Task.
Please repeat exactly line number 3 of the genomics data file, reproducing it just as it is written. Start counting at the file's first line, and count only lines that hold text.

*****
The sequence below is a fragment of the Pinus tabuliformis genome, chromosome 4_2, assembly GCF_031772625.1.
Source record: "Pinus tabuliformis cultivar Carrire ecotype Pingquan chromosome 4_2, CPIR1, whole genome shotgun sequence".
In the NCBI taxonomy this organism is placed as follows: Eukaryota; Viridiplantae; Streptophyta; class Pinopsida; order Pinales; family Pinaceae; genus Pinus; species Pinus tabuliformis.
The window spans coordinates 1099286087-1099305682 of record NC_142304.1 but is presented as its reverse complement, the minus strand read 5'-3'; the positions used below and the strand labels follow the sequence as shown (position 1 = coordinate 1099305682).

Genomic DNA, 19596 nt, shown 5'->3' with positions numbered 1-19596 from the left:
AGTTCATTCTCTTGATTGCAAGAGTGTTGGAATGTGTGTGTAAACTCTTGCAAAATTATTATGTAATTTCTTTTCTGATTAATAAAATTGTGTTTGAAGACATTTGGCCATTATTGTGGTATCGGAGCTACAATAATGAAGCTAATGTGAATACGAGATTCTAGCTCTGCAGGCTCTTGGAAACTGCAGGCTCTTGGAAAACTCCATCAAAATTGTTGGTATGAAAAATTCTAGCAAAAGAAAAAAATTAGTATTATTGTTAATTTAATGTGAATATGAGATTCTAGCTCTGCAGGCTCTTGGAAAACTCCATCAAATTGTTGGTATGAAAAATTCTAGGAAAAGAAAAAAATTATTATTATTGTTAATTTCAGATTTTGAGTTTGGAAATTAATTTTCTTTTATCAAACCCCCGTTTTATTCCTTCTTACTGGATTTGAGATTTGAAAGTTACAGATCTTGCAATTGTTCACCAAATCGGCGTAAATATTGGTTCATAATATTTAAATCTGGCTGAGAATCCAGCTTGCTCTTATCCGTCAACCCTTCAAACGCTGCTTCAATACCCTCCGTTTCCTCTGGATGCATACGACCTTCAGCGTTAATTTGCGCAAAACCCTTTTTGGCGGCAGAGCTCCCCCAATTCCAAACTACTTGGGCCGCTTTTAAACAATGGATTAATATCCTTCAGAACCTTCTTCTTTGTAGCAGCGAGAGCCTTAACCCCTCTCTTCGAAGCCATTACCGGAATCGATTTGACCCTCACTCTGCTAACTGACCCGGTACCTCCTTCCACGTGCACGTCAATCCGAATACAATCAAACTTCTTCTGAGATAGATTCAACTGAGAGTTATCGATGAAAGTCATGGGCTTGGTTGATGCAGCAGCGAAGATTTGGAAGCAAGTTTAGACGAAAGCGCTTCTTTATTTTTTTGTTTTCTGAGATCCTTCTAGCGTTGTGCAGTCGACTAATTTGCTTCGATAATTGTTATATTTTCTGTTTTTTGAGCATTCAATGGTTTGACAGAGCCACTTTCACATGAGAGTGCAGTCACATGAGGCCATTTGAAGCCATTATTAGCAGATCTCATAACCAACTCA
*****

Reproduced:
In the NCBI taxonomy this organism is placed as follows: Eukaryota; Viridiplantae; Streptophyta; class Pinopsida; order Pinales; family Pinaceae; genus Pinus; species Pinus tabuliformis.